Directly within walking distance of the Tsim Sha Tsui MTR Station is the Avenue of Stars, Hong Kong’s version of the Hollywood Walk of Fame. It celebrates icons of Hong Kong cinema from the past century, and the seaside promenade offers fantastic views, day and night. Every night at 8pm, you can also enjoy A Symphony of Lights, a spectacular lights and laser show that is recognized by the Guinness Book of World Records as the world’s “Largest Permanent Light and Sound Show”.

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Stanley Town

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Mystic Reading

Accessible by bus, Stanley Town is a tourist attraction located in the southeastern peninsula of Hong Kong Island. Take a walk through Stanley Market, a large open-air marketplace that is similar to Mong Kok, but minus the crowds. The bargains here are mostly souvenirs such as ornaments, arts and crafts.

The Temple Street at night is filled with various fortune tellers who can give you readings for around HK$50 to HK$100. There are a varied bunch of fortune tellers here, each with their own set of skills, from reading tea leaves and palms to Tarot cards and traditional fortune tellers who tell your fortune based on your birth date and Chinese zodiac. Some of the more popular ones have queues up to an hour or so, and one stall I saw was fully booked for the rest of the week.

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Victoria Peak

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Nightlife at Lan Kwai Fong

Take the extremely steep Peak Tram and head towards Victoria Peak to enjoy a scenic view of Hong Kong. Up at the Peak, there is the Madame Tussaud’s Wax Museum and also the recently renovated Peak Tower, housing an array of shops and establishments for your enjoyment. There are also various hiking trails and the Sky Terrace from which you can enjoy the best view in Hong Kong.

A buzzing center of clubs, bars and restaurants, this estate of trendy establishments is a popular hangout for night owls. Located smack in the middle of Hong Kong’s Central area, Lan Kwai Fong is crowded every night. You can also find various bistros and pubs around the area, serving midnight supper and snacks for bar-goers till late at night.

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INSIGHTS shopping

Shopping Hotspots Though small in size, Singapore has so much more to offer than meets the eye. Its gregarious round-the-clock city life has is a vibrant hub for endless eating, shopping and nightlife. For shopaholics in the region, Singapore is no foreign land. Orchard Road is a favorite amongst locals and foreigners alike with a plethora of shops catering to all markets. The CBD area also bustles with its mega malls, restaurants and cafes such as the Suntec City and Marina Square. Unearthing Asia uncovers the latest shopping hotspots as well as various hideouts providing a shopping experience that is uniquely Singapore. Michelle Lee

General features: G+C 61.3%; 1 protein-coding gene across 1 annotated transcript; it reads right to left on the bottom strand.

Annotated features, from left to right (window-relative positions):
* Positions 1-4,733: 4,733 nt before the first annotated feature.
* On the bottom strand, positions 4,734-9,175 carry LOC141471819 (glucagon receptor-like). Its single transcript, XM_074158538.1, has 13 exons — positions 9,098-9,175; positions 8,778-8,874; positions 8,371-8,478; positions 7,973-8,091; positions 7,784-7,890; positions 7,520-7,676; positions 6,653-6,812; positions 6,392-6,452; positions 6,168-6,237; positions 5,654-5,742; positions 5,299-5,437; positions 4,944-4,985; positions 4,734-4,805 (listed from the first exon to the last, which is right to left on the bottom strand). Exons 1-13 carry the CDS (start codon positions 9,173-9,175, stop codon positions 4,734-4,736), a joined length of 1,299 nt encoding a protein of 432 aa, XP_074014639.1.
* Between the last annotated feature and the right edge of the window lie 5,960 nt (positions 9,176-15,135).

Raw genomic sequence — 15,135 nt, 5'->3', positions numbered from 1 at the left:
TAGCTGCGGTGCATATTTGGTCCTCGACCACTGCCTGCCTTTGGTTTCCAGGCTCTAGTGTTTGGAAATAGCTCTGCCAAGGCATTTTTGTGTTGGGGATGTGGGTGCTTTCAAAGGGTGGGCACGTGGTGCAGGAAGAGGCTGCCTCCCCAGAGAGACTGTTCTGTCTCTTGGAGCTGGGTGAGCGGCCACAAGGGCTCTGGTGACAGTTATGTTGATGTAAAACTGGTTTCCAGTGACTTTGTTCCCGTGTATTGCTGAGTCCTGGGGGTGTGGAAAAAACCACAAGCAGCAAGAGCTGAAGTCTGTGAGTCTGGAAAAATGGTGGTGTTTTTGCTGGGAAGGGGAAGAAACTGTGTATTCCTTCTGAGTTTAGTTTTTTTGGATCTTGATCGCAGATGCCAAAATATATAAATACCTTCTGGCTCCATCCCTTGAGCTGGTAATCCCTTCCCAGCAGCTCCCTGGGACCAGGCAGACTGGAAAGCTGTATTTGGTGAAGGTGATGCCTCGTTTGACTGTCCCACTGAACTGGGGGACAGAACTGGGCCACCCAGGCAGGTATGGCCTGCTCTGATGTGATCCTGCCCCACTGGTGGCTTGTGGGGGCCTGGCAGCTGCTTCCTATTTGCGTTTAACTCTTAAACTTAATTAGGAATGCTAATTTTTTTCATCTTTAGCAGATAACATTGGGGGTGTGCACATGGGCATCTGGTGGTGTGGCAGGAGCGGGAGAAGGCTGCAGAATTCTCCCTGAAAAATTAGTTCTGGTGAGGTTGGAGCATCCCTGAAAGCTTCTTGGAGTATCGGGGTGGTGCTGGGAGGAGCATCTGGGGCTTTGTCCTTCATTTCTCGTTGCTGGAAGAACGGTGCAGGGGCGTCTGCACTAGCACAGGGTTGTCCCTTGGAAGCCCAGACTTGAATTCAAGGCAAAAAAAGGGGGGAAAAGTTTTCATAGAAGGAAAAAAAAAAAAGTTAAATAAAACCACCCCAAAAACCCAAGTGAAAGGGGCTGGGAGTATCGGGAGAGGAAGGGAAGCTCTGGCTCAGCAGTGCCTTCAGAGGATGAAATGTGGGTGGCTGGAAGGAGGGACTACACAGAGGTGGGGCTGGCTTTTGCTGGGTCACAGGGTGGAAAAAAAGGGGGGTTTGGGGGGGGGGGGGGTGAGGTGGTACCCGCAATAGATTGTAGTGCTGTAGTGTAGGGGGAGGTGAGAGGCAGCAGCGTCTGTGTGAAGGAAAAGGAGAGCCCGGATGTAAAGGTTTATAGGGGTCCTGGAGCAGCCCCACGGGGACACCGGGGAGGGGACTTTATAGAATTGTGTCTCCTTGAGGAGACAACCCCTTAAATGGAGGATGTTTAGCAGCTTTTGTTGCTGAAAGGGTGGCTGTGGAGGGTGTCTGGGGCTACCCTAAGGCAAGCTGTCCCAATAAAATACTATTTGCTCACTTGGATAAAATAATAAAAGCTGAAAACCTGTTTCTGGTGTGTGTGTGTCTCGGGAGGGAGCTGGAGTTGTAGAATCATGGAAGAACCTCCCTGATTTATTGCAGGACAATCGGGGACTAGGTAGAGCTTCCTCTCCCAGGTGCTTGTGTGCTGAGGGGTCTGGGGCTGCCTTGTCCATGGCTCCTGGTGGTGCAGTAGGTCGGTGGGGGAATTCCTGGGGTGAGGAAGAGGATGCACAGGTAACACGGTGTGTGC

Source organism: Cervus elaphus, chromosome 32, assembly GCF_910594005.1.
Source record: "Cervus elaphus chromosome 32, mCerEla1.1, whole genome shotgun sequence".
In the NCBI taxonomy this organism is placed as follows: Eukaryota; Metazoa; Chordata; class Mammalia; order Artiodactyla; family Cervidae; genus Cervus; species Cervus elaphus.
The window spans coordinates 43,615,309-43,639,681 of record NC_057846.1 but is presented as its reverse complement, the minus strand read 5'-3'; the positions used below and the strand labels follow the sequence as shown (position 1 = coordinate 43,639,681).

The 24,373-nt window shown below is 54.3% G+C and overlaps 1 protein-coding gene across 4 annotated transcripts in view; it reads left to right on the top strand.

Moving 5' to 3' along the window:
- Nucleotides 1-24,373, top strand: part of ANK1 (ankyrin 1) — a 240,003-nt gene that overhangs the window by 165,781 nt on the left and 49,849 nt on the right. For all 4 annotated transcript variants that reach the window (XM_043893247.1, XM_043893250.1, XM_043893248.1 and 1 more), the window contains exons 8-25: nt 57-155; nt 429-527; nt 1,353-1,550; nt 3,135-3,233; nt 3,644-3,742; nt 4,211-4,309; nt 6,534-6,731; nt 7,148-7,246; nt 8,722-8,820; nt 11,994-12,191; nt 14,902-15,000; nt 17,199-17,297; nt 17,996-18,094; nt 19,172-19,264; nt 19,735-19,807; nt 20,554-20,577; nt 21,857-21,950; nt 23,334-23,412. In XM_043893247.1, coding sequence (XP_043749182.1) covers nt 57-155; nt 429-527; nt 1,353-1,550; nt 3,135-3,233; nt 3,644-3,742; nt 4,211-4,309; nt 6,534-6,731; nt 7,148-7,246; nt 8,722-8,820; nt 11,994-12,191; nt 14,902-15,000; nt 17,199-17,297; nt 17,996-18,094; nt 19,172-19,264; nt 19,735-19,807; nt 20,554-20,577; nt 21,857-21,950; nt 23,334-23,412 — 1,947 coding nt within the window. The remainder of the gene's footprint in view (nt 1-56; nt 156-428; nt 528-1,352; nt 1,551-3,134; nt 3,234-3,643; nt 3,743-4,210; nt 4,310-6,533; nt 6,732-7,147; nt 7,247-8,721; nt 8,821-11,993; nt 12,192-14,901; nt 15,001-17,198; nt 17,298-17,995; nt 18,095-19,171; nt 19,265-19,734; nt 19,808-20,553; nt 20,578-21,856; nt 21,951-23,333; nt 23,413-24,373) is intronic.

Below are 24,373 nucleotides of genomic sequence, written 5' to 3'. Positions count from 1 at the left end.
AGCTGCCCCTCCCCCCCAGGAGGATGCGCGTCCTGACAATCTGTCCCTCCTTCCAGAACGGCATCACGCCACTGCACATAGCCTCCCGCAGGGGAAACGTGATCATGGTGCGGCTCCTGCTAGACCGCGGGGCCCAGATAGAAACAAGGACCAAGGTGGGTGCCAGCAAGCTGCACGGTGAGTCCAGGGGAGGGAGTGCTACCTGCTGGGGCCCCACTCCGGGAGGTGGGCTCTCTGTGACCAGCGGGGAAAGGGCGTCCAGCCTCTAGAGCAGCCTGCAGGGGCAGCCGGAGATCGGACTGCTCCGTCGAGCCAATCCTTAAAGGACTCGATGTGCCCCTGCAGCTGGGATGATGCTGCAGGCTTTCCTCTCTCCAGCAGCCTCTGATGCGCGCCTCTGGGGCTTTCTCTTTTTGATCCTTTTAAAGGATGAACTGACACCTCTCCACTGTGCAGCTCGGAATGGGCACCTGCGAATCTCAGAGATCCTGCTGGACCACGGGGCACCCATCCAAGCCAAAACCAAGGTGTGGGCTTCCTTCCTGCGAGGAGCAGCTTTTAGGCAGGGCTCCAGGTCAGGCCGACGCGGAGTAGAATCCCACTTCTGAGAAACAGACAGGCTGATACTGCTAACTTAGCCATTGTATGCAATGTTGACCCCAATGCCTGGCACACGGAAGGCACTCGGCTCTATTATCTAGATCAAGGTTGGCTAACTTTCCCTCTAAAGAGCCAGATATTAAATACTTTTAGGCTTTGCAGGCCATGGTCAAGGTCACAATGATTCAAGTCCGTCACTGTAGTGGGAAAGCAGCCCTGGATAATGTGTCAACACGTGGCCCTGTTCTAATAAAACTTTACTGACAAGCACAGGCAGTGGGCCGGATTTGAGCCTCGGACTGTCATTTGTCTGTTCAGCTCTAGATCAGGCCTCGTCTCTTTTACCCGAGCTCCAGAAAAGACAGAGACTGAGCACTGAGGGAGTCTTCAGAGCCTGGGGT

313@SOMERSET Since opening its doors in November last year, this 8-storey mall has garnered immense popularity amongst the locals, especially with retail favorites such as Forever 21, Zara and Cotton On fronting its front door façade. Four levels of Forever 21 and three levels of Zara flagship stores have set the ladies, ballistic with their wild selection of fashion wear. Uni-Qlo from Japan and popular music store HMV has also sets up base here, alongside popular brands such as Esprit, Mango and Lacoste.

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Located just above the Somerset MRT station, 313@Somerset also hosts three basement levels of restaurants, snack bars and eateries, offering gourmet selections that satisfy varying palates. Right beside 313@Somerset, Orchard Central is another new addition to the line-up. The mall is Singapore’s tallest vertical mall, catering to the stylish shopper with their European branded labels, from bsc Lingerie to DZ bags. The store-front facade lights up at night, a scene unto itself that is sure to draw in the crowds.


INSIGHTS shopping

ORCHARD ION Bursting into the scene with its vibrant architecture that added a fresh glitz and glam to Singapore’s shopping belt, Orchard ION has hit the headline with its upscale retail concept, featuring 15 flagship stores of prestigious brands such as Giorgio Armani, Prada, Louis Vuitton, Dior, Dolce & Gabbana, and Cartier. The mall has reinvented the shopping space along Orchard Road linking two other malls Wisma Atria and Wheelock Place, and thus, creating an underground shopping paradise amidst the glitz and glamour of Orchard Road. Beyond the surface, venture four levels down and the last basement is an abyss of gourmet treats, much to the delight of local foodies. The rest of the basement levels are filled with middle to high range brands with a concept stores such as Kikki K, which offers designers stationery and gifts from Sweden making their debut in Singapore.